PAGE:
A new study confirms the brain region involved in generating the”voices” that occur in schizophrenia. Using transcranial magnetic stimulation, researchers were able to reduce the severity of this disturbing symptom.

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Hearing voices is a common symptom of schizophrenia.

Schizophrenia is a highly disruptive psychiatric condition affecting an estimated 1.1 percent of adults in the United States each year.

Characterized by behavioral, cognitive, and mood disturbances, schizophrenia is difficult to treat. One reason for this is that every individual has differing symptoms and responds to treatments differently.

One of the most disturbing symptoms for people with schizophrenia and those around them are hallucinations. These can be visual or tactile hallucinations, but most frequently, they are auditory – often in the form of voices.

Hearing voices is so common in schizophrenia that it is often used as a “principal indicator” of a schizophrenia diagnosis.

The voices, or auditory verbal hallucinations (AVHs), heard by people with schizophrenia vary substantially. AVHs can be threatening, confusing, and difficult to distinguish from reality.

There may be one voice, or there may be competing voices. The voices might constantly criticize the individual, or they may appear to be the voice of a dead relative or friend.

And because AVHs come from within the individual’s mind, they can be incredibly convincing. Also, because there is no escape from the internal dialogue, they can be exhausting.

Recently, a team of researchers – led by Prof. Sonia Dollfus from the University of Caen in France – embarked on a project to understand and potentially reduce the frequency of AVHs. They used a technique called transcranial magnetic stimulation (TMS).

TMS is a noninvasive technique that uses magnets to influence brain activity. It is a relatively safe procedure that has been used to successfully treat a number of conditions, including depression that does not respond to medication.

TMS involves sending pulses of magnetic energy into the brain, in the same quantities as those used during an MRI scan. If the pulses are passed through the skull in quick succession, it is referred to as repetitive TMS (rTMS), which produces longer-term changes in brain activity.

Although earlier studies have looked at rTMS as a potential way to influence AVHs, so far, findings have been inconclusive. This most recent project, for the first time, specifically investigated high-frequency rTMS in a controlled trial.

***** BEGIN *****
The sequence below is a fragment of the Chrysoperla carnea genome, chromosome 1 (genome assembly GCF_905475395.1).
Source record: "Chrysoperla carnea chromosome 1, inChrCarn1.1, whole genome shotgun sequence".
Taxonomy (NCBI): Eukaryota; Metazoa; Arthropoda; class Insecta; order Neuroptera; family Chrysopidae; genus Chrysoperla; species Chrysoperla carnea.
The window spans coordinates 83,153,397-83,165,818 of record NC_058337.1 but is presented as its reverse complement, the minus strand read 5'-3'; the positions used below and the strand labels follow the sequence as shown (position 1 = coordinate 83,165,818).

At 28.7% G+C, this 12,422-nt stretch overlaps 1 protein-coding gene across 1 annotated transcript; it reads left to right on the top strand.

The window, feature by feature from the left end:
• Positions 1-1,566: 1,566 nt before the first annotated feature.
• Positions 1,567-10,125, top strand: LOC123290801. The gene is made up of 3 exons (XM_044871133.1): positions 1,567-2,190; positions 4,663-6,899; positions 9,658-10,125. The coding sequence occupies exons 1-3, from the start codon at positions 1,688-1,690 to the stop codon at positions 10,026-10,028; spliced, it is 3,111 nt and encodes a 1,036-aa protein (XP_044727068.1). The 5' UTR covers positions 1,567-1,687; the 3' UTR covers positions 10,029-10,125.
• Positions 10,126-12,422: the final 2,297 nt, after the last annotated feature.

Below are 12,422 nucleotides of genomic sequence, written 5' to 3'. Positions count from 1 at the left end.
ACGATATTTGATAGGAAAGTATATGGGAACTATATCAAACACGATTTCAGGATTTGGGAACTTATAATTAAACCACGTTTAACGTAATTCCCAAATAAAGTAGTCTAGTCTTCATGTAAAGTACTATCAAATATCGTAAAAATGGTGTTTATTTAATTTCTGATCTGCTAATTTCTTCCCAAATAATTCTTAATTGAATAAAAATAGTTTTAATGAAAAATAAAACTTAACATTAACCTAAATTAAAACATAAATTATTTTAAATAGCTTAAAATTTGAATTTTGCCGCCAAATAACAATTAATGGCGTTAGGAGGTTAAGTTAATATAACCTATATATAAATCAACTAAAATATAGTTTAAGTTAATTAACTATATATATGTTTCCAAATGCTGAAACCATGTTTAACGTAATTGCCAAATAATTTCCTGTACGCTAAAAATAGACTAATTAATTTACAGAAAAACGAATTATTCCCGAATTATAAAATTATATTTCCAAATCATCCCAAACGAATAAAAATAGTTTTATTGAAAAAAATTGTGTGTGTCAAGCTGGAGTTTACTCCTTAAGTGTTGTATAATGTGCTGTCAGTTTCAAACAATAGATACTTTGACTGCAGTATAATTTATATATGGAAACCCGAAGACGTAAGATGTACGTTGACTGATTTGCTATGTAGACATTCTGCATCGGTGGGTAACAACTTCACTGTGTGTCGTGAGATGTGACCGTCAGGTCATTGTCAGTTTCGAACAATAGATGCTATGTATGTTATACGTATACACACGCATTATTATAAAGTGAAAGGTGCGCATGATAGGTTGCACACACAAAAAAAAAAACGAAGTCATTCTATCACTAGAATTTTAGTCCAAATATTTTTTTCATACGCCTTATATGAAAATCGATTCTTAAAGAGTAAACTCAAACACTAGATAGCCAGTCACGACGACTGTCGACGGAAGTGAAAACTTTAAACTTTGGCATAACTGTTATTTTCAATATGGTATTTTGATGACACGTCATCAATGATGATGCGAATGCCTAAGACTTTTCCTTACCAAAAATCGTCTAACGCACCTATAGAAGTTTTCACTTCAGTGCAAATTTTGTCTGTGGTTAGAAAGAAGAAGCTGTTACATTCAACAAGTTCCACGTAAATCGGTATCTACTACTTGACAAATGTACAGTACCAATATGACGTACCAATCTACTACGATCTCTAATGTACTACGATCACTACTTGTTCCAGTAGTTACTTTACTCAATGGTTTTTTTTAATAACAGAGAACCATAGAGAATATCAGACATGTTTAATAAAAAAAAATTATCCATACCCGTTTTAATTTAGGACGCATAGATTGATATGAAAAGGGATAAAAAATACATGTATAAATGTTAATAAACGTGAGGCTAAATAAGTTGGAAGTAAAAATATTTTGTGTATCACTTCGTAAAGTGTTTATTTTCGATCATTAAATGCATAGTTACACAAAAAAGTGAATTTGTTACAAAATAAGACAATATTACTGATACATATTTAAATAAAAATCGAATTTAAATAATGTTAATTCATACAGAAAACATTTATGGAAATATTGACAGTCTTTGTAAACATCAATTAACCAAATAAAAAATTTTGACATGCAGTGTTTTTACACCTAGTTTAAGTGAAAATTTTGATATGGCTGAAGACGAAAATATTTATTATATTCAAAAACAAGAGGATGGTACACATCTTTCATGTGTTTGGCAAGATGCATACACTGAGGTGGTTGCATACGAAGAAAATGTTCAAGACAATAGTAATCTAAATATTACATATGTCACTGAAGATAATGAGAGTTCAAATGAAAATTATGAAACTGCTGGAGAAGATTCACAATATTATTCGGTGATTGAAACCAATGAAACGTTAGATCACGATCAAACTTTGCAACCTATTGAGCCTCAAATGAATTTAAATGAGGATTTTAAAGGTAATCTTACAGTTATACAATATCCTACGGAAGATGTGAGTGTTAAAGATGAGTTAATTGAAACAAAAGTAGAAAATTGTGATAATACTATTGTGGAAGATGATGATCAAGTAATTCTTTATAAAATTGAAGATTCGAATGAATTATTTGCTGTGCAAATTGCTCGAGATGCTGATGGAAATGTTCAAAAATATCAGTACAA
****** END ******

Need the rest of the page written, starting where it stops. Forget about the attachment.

The team was particularly interested in a subsection of the left temporal lobe (the ascending branch of the left lateral sulcus and the left superior temporal sulcus), which is involved in language and has been previously identified as the potential home of AVHs.

In total, 59 schizophrenia patients were involved in the trial. Each participant was interviewed prior to the study to ascertain the level of AVHs they normally experience, and they were assessed using the standardized Auditory Hallucinations Rating Scale.

Twenty-six of them received high-frequency rTMS, and the remainder received a sham procedure that mimicked TMS. The first group was given a series of high-frequency (20 Hertz) magnetic pulses twice per day for 2 days. After 2 weeks, the team re-evaluated the participants.

An impressive 34.6 percent of those receiving rTMS had a significant reduction in AVHs, compared with 9.1 percent undergoing the sham procedure.

This is the first controlled trial to show an improvement in these patients by targeting a specific area of the brain and using high-frequency TMS.”

Prof. Sonia Dollfus

The results were presented at the ECNP conference – held in Paris, France – and will be published at a later date in Schizophrenia Bulletin: The Journal of Psychoses and Related Disorders.

As Prof. Dollfus explains, the significant conclusions from this study are twofold. She said, “[F]irstly, it seems that we now can say with some certainty that we have found a specific anatomical area of the brain associated with auditory verbal hallucinations in schizophrenia.”

“Secondly,” she said, “we have shown that treatment with high-frequency TMS makes a difference to at least some sufferers.”

This study builds on earlier research into the specific parts of the brain responsible for hearing voices. It also produces good evidence that TMS may be useful in reducing this most disruptive symptom.

While there will need to be more research to ascertain what types of stimulation will be most effective, what course duration is best, and which patients are most likely to respond well, the results are certainly encouraging.